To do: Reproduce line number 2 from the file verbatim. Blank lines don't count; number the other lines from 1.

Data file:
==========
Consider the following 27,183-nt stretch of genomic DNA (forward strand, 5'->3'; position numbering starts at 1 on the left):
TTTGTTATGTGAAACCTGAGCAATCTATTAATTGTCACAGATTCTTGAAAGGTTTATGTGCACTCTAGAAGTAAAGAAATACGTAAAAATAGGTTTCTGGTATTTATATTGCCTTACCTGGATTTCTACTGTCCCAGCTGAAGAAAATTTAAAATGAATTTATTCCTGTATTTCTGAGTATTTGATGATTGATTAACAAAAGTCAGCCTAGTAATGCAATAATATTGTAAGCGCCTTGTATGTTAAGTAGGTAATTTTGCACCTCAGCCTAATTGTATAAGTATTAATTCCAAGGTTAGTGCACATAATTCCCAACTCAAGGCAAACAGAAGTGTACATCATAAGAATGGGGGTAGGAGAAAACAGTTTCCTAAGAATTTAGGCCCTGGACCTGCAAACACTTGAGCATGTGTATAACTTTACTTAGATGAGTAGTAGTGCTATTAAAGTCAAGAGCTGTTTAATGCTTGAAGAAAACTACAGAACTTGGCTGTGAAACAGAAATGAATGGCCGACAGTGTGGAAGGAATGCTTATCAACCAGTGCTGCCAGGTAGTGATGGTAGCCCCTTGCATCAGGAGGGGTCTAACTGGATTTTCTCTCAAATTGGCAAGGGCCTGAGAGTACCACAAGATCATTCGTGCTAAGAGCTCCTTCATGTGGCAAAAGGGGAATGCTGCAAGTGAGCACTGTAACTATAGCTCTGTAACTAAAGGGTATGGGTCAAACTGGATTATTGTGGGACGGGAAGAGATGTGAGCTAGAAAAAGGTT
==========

TTTGTTATGTGAAACCTGAGCAATCTATTAATTGTCACAGATTCTTGAAAGGTTTATGTGCACTCTAGAAGTAAAGAAATACGTAAAAATAGGTTTCTGGTATTTATATTGCCTTACCTGGATTTCTACTGTCCCAGCTGAAGAAAATTTAAAATGAATTTATTCCTGTATTTCTGAGTATTTGATGATTGATTAACAAAAGTCAGCCTAGTAATGCAATAATATTGTAAGCGCCTTGTATGTTAAGTAGGTAATTTTGCACCTCAGCCTAATTGTATAAGTATTAATTCCAAGGTTAGTGCACATAATTCCCAACTCAAGGCAAACAGAAGTGTACATCATAAGAATGGGGGTAGGAGAAAACAGTTTCCTAAGAATTTAGGCCCTGGACCTGCAAACACTTGAGCATGTGTATAACTTTACTTAGATGAGTAGTAGTGCTATTAAAGTCAAGAGCTGTTTAATGCTTGAAGAAAACTACAGAACTTGGCTGTGAAACAGAAATGAATGGCCGACAGTGTGGAAGGAATGCTTATCAACCAGTGCTGCCAGGTAGTGATGGTAGCCCCTTGCATCAGGAGGGGTCTAACTGGATTTTCTCTCAAATTGGCAAGGGCCTGAGAGTACCACAAGATCATTCGTGCTAAGAGCTCCTTCATGTGGCAAAAGGGGAATGCTGCAAGTGAGCACTGTAACTATAGCTCTGTAACTAAAGGGTATGGGTCAAACTGGATTATTGTGGGACGGGAAGAGATGTGAGCTAGAAAAAGGTT